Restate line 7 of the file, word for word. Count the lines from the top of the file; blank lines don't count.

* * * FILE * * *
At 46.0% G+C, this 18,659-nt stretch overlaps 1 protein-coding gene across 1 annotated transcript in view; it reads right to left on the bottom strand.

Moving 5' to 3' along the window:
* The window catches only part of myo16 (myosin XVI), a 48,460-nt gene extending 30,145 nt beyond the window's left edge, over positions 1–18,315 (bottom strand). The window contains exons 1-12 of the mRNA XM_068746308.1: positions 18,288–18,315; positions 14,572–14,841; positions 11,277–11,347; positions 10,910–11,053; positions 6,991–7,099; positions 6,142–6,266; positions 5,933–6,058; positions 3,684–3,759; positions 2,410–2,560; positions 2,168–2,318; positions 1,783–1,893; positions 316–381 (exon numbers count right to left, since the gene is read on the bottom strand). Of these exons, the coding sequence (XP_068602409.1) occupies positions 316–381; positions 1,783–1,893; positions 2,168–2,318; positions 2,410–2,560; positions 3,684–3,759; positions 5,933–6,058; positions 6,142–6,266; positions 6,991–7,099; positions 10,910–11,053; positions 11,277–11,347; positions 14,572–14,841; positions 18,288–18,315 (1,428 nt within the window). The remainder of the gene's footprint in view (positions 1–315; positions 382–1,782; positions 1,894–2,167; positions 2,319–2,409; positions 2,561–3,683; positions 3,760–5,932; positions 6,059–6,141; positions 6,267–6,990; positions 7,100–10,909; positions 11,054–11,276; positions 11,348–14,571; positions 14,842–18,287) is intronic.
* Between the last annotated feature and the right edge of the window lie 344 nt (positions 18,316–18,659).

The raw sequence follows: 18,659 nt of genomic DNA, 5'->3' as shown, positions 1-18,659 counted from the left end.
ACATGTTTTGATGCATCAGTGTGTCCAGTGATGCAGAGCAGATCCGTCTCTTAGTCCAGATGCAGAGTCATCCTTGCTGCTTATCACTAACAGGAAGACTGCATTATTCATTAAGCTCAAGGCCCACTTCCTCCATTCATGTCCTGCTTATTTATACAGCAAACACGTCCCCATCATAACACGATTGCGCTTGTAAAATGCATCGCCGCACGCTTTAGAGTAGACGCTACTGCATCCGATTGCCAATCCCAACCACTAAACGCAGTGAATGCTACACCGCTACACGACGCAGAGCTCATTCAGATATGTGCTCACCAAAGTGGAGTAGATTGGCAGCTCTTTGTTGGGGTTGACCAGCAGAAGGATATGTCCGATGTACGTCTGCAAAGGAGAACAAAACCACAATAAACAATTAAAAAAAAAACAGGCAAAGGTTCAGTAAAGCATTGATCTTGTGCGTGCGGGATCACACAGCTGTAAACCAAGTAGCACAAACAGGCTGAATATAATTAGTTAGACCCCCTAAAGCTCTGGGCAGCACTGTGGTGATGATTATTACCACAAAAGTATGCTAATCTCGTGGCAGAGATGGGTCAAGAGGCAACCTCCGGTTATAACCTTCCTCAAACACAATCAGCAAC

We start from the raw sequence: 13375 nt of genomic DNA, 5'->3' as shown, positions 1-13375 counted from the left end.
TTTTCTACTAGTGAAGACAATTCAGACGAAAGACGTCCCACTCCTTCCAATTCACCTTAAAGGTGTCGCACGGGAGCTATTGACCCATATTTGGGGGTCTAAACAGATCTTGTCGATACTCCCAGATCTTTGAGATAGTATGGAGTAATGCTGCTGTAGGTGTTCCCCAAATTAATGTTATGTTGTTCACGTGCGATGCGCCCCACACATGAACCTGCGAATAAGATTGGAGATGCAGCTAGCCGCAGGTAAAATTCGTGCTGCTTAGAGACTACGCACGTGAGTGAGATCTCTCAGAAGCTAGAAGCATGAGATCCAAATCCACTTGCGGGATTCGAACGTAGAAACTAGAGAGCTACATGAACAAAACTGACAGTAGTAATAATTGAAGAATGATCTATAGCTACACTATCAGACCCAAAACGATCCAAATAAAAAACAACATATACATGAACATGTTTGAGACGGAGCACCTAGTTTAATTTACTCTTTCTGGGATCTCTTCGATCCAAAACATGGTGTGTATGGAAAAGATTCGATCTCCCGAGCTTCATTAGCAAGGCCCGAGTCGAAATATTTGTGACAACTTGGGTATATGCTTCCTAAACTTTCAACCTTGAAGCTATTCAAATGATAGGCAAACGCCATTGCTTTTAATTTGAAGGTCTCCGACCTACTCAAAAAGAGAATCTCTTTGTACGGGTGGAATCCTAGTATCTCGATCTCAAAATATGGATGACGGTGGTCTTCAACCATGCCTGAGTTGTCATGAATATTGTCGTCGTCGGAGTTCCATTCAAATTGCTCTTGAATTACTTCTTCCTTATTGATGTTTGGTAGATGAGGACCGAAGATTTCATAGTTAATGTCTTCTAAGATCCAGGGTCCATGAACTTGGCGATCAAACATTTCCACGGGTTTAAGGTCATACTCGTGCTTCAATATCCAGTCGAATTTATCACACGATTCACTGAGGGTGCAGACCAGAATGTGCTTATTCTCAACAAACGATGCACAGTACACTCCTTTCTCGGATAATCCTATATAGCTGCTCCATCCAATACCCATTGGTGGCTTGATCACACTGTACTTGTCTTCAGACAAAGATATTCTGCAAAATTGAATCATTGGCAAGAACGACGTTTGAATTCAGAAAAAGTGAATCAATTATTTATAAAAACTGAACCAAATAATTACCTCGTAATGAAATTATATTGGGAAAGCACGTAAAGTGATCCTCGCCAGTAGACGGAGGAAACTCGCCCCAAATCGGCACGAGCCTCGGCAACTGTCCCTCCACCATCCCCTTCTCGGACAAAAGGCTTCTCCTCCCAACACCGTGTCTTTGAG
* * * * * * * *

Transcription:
We start from the raw sequence: 13375 nt of genomic DNA, 5'->3' as shown, positions 1-13375 counted from the left end.